The UN Committee on Economic, Social and Cultural Rights (CESCR) recommends the Government of Yemen to adopt a national action plan to combat the social discrimination and marginalization faced by the Al-Akhdam people, considered ‘untouchable’ in Yemen.

Despite the ongoing political and social conflict in Yemen, the CESCR Committee carried through its examination of the Government’s implementation of the International Covenant on Economic, Social and Cultural Rights. During the dialogue on 9-10 May, the Committee raised a number of questions on the human rights situation of the Al-Akhdam population, a socially excluded and ‘out-caste’ community in Yemen.

An alternative report, which was submitted to the Committee by the All Youth Network for Society Development in association with IDSN, documented the discriminatory practices and social exclusion against the Al-Akhdam minority in Yemen. Unofficial sources estimate that between 500,000 to 3,5 million people belong to the Al-Akhdam community, which is figuratively suggestive of “people held in contempt and servitude” in Yemen.

During the examination, the experts of the Committee expressed concern about the lack of a concrete wording in Yemen’s Constitution regarding equality. They specifically asked the Yemeni delegation what was being done to address the situation of the Al-Akhdam and expressed their concerns about the overwhelming poverty of this minority group and high drop-out rates in primary and secondary schools.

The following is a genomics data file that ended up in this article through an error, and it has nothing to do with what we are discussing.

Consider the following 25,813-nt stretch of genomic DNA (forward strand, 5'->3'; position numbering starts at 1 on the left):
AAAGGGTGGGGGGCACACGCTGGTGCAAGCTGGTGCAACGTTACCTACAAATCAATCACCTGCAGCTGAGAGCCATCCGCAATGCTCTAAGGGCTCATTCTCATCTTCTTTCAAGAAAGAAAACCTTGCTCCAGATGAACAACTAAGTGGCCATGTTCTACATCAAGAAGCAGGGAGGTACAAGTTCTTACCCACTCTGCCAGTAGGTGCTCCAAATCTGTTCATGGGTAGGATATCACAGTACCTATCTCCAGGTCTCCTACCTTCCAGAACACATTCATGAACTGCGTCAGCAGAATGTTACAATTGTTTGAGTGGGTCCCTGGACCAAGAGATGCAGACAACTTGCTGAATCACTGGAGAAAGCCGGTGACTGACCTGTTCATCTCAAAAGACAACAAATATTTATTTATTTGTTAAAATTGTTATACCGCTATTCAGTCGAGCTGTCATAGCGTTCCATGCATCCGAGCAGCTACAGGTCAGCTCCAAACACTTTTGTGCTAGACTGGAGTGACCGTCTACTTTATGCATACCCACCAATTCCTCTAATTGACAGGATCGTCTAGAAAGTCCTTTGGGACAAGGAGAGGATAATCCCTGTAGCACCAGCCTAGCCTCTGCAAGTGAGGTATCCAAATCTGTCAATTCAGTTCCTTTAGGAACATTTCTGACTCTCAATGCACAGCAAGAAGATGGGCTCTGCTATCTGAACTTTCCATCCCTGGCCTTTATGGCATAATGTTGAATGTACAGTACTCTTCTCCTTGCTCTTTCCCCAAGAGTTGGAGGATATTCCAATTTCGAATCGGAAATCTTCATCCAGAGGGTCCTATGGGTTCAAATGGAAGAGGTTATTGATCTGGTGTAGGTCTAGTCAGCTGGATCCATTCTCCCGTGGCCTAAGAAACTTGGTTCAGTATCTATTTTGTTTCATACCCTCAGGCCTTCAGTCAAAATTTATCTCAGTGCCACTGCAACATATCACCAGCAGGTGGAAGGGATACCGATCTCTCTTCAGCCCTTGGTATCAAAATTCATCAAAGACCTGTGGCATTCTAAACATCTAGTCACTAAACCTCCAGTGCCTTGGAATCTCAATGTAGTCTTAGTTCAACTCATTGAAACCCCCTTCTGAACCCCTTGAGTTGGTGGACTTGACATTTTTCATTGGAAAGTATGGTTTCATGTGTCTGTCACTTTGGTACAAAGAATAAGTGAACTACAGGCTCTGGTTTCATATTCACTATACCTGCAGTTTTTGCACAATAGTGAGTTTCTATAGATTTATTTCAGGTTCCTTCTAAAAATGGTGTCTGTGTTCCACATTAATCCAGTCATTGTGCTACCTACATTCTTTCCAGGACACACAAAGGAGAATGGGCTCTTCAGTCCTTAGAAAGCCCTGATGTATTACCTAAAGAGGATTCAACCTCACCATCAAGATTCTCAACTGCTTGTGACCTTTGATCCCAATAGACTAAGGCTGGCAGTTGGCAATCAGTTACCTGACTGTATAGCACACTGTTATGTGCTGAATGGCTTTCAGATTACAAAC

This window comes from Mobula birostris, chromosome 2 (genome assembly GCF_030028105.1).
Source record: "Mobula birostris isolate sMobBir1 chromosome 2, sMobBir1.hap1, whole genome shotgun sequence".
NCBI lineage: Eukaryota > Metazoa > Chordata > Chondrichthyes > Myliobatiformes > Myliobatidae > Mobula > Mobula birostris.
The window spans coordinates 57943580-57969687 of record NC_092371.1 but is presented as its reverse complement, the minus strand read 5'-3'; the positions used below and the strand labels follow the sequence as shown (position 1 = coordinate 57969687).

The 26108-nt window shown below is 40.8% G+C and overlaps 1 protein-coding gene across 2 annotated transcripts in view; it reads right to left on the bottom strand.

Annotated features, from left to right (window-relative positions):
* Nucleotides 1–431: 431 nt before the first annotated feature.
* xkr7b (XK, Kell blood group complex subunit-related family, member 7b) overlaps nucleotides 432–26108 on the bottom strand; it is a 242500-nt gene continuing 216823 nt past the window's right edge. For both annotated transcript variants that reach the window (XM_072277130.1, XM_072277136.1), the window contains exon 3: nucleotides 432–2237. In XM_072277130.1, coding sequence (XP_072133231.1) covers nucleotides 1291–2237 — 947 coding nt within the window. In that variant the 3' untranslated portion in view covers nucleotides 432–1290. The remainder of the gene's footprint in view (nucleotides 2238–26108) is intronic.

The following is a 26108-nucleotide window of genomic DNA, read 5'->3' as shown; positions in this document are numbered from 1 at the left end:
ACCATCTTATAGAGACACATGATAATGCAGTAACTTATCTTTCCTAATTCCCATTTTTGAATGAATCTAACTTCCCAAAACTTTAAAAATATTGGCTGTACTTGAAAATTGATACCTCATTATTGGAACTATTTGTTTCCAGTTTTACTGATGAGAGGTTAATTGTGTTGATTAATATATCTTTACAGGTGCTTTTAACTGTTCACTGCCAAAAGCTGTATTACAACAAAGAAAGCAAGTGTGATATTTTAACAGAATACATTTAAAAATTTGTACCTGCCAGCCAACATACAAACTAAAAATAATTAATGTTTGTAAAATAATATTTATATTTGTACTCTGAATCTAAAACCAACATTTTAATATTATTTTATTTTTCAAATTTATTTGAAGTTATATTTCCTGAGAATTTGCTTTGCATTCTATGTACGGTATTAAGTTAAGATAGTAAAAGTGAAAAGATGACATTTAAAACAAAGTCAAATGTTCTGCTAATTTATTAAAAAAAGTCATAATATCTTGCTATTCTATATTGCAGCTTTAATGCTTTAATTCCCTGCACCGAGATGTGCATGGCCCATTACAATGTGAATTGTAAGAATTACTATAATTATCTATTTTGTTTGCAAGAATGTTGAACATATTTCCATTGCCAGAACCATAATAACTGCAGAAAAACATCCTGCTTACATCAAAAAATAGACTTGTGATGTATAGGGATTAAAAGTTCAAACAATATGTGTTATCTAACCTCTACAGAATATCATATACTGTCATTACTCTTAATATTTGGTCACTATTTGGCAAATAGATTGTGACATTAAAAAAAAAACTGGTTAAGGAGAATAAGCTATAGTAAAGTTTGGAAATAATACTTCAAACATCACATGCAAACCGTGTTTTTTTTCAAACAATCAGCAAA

The delegation said that they recognised that the Al-Akhdam population was very poor, but that this population enjoy the same rights as everyone else, including property rights and the right to attend school. The delegation underlined that the Al-Akhdam population is not an ethnic or cultural minority, and the law does not recognise discrimination against women, the marginalised or the Al-Akhdam. However, according to the delegation special measures had been taken to eliminate discrimination against the Al-Akhdam, such as reservation of seats in universities and employment, and free housing granted by the Government and civil society organizations.

Nevertheless, the Committee expressed deep concern about the widespread manifestations of discrimination in Yemen against disadvantaged and marginalized individuals and groups, in the Concluding Observations. In particular, the Committee was concerned about the “continued social and economic marginalization and discrimination that the Al-Akhdam face, especially concerning access to employment, conditions of work, extensive level of child labour, extremely high levels of school drop-out, lack of adequate housing, water and sanitation, as well as electricity” (paragraph 8).

Furthermore, the Committee recommended the State Party to “adopt a national action plan elaborated with the participation of Al-Akhdam people and equipped with an effective, participatory and transparent monitoring and implementation mechanism. The Committee also recommends that the planned measures focus on access to employment, adequate conditions of work, enrolment of children in education and prevention of school drop-outs, access to medical care, and reduction of child mortality, as well as access to adequate housing, water, sanitation and electricity.”

The Committee emphasized the importance that the State party include statistical data on all Covenant rights, paying particular attention to disadvantaged and marginalized groups of society, in their next report which is due in June 2013.

The UN Committee on the Elimination of Racial Discrimination (CERD) has on previous occasions recommended the Government of Yemen to enhance its efforts to eliminate discrimination against the Al-Akhdam population, during examinations in 2006 and 2011. Yemen will be reviewed by the Human Rights Committee in March 2012.

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